|From:||dirk elzinga <dirk.elzinga@...>|
|Date:||Monday, August 16, 1999, 19:22|
On Sun, 15 Aug 1999, Steg Belsky wrote:
> I'm not sure what the difference is between a mutation and a "normal
> sound change".
> Hebrew /b/ is pronounced as [v]:
> 1. at the end of a syllable, i.e. [HErEv]
> 2. after a 'long' vowel, i.e. [SOvaT]
> 3. following a shva-na`, i.e. [l@vaD]
Mutation is an alternation among consonants which is primarily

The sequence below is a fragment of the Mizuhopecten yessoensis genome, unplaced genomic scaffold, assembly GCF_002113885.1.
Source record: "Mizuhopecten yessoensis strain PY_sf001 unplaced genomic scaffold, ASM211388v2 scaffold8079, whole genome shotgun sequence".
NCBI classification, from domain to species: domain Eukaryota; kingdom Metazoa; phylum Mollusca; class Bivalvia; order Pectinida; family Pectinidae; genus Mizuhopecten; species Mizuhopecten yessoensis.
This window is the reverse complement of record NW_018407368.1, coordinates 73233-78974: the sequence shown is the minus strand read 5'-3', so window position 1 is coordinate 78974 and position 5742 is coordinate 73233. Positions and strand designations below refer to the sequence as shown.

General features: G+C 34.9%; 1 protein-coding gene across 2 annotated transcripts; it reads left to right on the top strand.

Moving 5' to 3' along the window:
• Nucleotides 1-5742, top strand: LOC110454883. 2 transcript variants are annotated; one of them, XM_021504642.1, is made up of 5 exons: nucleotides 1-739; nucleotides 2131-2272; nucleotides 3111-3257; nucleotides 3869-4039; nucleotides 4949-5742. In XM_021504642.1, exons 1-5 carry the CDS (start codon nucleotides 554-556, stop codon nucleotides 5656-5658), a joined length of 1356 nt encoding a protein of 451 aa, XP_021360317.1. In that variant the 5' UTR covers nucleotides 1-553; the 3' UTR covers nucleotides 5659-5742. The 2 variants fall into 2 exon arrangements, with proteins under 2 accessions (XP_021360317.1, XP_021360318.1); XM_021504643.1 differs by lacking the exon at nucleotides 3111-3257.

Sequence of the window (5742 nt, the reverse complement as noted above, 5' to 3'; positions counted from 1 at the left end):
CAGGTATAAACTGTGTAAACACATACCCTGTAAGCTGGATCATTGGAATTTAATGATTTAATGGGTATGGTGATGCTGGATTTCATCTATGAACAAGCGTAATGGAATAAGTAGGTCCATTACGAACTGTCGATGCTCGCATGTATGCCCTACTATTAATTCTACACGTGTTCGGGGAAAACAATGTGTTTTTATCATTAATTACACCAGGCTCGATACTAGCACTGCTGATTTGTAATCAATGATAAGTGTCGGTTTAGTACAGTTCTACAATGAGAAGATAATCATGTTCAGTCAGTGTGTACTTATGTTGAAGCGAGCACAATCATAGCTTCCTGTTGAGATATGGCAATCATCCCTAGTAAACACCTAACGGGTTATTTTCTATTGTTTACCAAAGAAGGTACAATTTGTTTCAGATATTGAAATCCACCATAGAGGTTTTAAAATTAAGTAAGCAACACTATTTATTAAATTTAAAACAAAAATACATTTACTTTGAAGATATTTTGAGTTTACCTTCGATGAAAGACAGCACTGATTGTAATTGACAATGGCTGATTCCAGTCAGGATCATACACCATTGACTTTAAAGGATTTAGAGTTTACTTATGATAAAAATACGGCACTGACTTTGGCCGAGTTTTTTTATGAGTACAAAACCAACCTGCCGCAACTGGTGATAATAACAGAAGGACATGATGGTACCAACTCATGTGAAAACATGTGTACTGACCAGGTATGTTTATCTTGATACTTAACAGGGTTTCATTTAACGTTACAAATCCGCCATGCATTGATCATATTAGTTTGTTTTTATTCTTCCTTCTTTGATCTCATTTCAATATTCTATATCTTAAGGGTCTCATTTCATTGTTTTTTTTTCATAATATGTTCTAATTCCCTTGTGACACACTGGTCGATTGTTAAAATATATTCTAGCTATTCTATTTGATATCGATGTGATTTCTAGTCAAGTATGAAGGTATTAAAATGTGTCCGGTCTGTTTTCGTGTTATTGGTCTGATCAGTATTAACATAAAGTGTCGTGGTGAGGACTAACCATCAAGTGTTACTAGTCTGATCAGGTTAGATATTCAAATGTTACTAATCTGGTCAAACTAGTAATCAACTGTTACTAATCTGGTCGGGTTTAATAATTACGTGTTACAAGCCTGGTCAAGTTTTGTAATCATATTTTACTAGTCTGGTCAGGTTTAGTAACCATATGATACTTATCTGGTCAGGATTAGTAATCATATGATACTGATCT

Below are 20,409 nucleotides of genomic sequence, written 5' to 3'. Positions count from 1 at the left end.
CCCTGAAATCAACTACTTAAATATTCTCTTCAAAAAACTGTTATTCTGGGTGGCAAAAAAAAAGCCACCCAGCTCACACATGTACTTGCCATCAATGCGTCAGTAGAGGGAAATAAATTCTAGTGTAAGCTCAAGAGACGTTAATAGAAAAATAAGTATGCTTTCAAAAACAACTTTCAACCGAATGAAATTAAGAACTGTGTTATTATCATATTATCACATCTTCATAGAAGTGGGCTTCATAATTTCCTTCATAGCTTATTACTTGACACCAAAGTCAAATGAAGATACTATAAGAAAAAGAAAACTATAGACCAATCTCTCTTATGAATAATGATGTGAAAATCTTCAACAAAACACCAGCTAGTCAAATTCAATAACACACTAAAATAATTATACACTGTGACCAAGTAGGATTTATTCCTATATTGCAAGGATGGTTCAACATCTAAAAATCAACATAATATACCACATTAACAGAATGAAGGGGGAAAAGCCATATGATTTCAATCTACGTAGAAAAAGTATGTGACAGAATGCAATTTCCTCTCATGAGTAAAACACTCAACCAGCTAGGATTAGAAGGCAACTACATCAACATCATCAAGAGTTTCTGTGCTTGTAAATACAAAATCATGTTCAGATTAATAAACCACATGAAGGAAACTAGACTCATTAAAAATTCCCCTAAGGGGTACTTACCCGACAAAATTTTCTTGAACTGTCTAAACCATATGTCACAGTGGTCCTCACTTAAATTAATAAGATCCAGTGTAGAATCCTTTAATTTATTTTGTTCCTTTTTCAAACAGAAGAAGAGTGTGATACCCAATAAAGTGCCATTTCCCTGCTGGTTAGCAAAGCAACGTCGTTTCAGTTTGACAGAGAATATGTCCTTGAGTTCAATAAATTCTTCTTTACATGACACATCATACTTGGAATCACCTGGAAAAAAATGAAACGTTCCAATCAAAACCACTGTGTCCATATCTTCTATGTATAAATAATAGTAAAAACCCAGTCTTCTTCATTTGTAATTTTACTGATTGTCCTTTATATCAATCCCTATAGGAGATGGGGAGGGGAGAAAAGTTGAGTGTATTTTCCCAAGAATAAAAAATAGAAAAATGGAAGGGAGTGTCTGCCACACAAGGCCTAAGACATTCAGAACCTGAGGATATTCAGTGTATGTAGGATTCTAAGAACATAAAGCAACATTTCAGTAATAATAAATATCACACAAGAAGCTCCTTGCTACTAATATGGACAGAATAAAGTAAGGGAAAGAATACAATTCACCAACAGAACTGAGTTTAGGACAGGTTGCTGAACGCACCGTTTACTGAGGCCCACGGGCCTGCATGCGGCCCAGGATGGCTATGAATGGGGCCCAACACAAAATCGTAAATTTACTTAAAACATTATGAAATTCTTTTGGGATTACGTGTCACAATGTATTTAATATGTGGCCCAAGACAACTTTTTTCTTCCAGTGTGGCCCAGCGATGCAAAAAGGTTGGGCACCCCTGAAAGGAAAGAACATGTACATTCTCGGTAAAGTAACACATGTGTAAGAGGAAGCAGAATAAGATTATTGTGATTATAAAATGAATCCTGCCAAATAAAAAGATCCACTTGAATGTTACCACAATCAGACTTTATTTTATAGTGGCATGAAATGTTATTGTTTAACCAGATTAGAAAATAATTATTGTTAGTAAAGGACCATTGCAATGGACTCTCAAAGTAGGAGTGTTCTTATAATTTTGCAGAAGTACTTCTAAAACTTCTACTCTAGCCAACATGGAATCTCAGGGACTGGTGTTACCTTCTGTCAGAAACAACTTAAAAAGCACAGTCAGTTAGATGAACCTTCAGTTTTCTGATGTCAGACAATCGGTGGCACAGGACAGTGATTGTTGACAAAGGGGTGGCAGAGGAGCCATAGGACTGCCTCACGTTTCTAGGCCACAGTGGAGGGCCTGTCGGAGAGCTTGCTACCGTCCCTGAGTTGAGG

morphological, and for which little or no phonological conditioning can
be found (although it may be historically recoverable). Celtic abounds
with mutations. Hebrew doesn't have any. The term I've most frequently
encountered for the Hebrew alternations is spirantization, which is a
fine way to describe these changes.
firstname.lastname@example.org "All grammars leak."
http://www.u.arizona.edu/~elzinga/ -Edward Sapir